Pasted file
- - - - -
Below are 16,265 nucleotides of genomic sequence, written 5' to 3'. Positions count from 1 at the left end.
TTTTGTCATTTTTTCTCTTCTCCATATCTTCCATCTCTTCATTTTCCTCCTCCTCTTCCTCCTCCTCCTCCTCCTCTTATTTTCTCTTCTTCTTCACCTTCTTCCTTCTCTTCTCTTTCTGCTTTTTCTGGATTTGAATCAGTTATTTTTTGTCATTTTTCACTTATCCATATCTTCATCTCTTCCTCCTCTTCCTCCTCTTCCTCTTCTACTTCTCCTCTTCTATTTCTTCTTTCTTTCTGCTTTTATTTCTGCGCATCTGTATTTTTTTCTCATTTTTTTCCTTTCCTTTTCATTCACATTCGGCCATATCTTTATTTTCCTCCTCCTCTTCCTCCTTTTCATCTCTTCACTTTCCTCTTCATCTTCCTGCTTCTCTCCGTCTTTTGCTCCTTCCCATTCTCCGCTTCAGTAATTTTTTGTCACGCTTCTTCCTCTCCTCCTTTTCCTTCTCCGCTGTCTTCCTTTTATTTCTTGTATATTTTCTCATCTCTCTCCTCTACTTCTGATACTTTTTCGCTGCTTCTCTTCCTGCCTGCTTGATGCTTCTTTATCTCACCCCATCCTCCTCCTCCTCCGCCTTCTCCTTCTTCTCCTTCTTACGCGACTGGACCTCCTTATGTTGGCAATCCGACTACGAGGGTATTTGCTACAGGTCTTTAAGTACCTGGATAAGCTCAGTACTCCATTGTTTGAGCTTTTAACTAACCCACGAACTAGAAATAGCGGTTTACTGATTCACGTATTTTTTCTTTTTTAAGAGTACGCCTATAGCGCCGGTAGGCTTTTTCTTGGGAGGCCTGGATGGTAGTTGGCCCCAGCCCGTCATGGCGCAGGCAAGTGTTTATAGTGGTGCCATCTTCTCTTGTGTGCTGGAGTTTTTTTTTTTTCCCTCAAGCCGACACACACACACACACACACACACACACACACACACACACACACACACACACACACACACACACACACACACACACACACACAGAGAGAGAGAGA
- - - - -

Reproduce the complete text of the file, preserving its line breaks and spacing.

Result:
Below are 16,265 nucleotides of genomic sequence, written 5' to 3'. Positions count from 1 at the left end.
TTTTGTCATTTTTTCTCTTCTCCATATCTTCCATCTCTTCATTTTCCTCCTCCTCTTCCTCCTCCTCCTCCTCCTCTTATTTTCTCTTCTTCTTCACCTTCTTCCTTCTCTTCTCTTTCTGCTTTTTCTGGATTTGAATCAGTTATTTTTTGTCATTTTTCACTTATCCATATCTTCATCTCTTCCTCCTCTTCCTCCTCTTCCTCTTCTACTTCTCCTCTTCTATTTCTTCTTTCTTTCTGCTTTTATTTCTGCGCATCTGTATTTTTTTCTCATTTTTTTCCTTTCCTTTTCATTCACATTCGGCCATATCTTTATTTTCCTCCTCCTCTTCCTCCTTTTCATCTCTTCACTTTCCTCTTCATCTTCCTGCTTCTCTCCGTCTTTTGCTCCTTCCCATTCTCCGCTTCAGTAATTTTTTGTCACGCTTCTTCCTCTCCTCCTTTTCCTTCTCCGCTGTCTTCCTTTTATTTCTTGTATATTTTCTCATCTCTCTCCTCTACTTCTGATACTTTTTCGCTGCTTCTCTTCCTGCCTGCTTGATGCTTCTTTATCTCACCCCATCCTCCTCCTCCTCCGCCTTCTCCTTCTTCTCCTTCTTACGCGACTGGACCTCCTTATGTTGGCAATCCGACTACGAGGGTATTTGCTACAGGTCTTTAAGTACCTGGATAAGCTCAGTACTCCATTGTTTGAGCTTTTAACTAACCCACGAACTAGAAATAGCGGTTTACTGATTCACGTATTTTTTCTTTTTTAAGAGTACGCCTATAGCGCCGGTAGGCTTTTTCTTGGGAGGCCTGGATGGTAGTTGGCCCCAGCCCGTCATGGCGCAGGCAAGTGTTTATAGTGGTGCCATCTTCTCTTGTGTGCTGGAGTTTTTTTTTTTTCCCTCAAGCCGACACACACACACACACACACACACACACACACACACACACACACACACACACACACACACACACACACACACACACACACACAGAGAGAGAGAGA